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Leafminer (Liriomyza langei Frick) is a major insect pest of many important agricultural crops including lettuce (Lactuca sativa L.). The goals of this study were to evaluate lettuce genotypes for resistance to leafminer and to estimate heritabilities of three leafminer-resistant traits. Forty-six lettuce genotypes were evaluated in two tests in insect cages. Wild species (Lactuca serriola L., Lactuca saligna L., and Lactuca virosa L.) had significantly fewer leafminer stings than cultivated lettuce (L. sativa) in both tests. PI 509525 (L. saligna) had few leafminer stings and no flies emerged. Leaf (leaf and romaine) lettuce also showed significantly less stings than head (crisphead and butterhead) types, while differences between leaf and romaine lettuces, and between crisphead and butterhead types were nonsignificant. Broad-sense heritability for number of stings per unit leaf area was relatively high, averaging 65% over the two tests. Heritabilities for egg-hatching period and flies per plant were 10% and 15%, respectively. Stings per unit leaf area from the two tests were highly correlated (r = 0.828), suggesting that resistance was stable over different plant ages and against different pressures of leafminer. These results suggest that genetic improvement of cultivated lettuce for leafminer resistance is feasible.

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Packaged salad-cut lettuce (Lactuca sativa L.) for food service and salad mixes is an increasingly important component of the lettuce industry. The product is highly perishable; cold storage and modified-atmosphere (MA) packaging are used to extend its shelf life. Given the importance of this market, lettuce cultivars, breeding lines, and populations should be selected for increased shelf life in MA environments. The objectives of this research were to determine the genetic variation in lettuce for shelf life in low-O2 MA environments and to develop rapid evaluation methods suitable for a lettuce breeding program. Lettuce was processed from field-grown plants of 33 romaine and three crisphead cultivars over 2 years. Shelf life was evaluated after storage in MA bags and in CO2-free controlled-atmosphere (CA) chambers with gas ratios of 0.2% O2:99.8% N2, 1.0% O2:99.0% N2, or 5.0% O2:95.0% N2. Deteriorated leaf blade tissue was water soaked and wilted with a dull to dark or black color, and midrib tissue and heart leaves were water soaked with a translucent to dark brown color. Genetic variation for shelf life was detected using MA bags or CA chambers, and the results from both years and testing methods were significantly correlated. Oxygen concentration did not affect shelf life in the CA chamber experiment, which indicated that the observed symptoms in the majority of cultivars were probably not from low O2 damage or CO2 injury, although multiple mechanisms of deterioration may be involved. Selection for lettuce cultivars, breeding lines, and populations with extended shelf life is possible using MA bags or CA chamber testing methods and could facilitate a consistent release of germplasm with stable shelf life in MA environments.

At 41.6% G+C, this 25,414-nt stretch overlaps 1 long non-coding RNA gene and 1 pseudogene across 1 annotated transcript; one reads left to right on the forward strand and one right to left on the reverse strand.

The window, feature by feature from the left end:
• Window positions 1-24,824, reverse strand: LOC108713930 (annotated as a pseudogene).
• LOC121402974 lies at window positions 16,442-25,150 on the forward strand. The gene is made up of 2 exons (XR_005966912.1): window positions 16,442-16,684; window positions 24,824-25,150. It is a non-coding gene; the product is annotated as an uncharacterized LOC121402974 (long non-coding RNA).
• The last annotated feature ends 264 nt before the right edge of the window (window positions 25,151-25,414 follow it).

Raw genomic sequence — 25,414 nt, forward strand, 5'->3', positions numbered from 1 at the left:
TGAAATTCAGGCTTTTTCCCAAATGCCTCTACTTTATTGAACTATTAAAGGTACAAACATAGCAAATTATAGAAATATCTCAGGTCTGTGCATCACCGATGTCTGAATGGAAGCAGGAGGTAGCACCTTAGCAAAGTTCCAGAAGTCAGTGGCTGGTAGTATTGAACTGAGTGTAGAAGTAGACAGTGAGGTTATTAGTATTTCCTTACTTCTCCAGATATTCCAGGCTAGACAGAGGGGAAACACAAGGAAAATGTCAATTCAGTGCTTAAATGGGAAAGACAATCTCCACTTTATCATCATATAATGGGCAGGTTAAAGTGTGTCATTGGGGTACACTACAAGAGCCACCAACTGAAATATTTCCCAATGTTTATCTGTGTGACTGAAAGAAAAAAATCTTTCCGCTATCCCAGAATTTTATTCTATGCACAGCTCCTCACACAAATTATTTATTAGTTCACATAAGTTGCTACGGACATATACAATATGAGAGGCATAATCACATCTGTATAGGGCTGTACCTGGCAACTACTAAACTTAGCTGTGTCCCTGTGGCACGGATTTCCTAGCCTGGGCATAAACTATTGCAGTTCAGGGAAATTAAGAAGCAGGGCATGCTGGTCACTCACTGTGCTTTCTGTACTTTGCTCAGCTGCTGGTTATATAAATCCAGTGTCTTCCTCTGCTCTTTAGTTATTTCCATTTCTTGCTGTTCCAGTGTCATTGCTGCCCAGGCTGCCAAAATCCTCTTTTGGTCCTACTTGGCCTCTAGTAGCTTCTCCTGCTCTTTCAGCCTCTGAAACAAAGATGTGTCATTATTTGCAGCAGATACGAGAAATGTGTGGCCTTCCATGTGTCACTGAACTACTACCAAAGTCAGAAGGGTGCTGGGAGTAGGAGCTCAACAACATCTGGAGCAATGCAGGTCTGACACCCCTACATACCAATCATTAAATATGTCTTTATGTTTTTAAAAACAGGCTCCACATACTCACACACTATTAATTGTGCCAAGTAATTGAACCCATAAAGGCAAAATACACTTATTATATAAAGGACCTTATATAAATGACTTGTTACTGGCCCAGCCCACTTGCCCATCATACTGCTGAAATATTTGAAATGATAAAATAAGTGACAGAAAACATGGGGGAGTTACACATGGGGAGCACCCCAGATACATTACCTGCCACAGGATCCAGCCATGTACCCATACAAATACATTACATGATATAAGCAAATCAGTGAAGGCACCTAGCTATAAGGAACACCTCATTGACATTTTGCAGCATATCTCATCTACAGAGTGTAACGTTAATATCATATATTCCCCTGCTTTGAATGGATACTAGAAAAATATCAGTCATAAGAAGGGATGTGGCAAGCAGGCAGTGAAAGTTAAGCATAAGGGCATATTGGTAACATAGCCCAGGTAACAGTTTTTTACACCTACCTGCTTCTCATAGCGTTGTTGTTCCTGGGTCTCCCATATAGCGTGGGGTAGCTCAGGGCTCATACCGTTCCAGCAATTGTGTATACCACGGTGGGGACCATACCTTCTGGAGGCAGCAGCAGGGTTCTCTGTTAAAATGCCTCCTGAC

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Leafminer (Liriomyza spp.) is a major insect pest of many important agricultural crops including lettuce (Lactuca sativa L.). The goals of this study were to evaluate lettuce genotypes for resistance to leafminers and to estimate the heritabilities of leafminer-resistant traits in the field, to examine the association among different resistant traits, and to study the mechanism of leafminer resistance in lettuce. Seventy-eight lettuce accessions and 232 F2 plants of crosses were evaluated for leafminer stings and the production of pupae and flies in the field in 2001 and 2002, and resistant genotypes were subjected to no-choice test. Wild species (Lactuca serriola L., L. saligna L., and L. virosa L.) had significantly fewer stings than cultivated lettuces. Among cultivated lettuces, sting densities were lowest on leaf lettuce and highest on romaine types. The sting results from the field were highly correlated with the results from insect cages (r = 0.770 and 0.756 for 2001 and 2002 tests, respectively), suggesting that a cage test can be used to screen for resistance in the field. Broad-sense heritability estimates for stings per unit leaf area in the field were 81.6% and 67.4% for 2001 and 2002 tests, respectively. The number of pupae produced per plant or per leaf was moderately correlated with sting density but was not correlated with leaf weight. Results suggest that both antixenosis and antibiosis exist in lettuce germplasm and resistant genotypes from choice tests remain resistant under no-choice conditions. These findings suggest that genetic improvement of cultivated lettuce for leafminer resistance is feasible.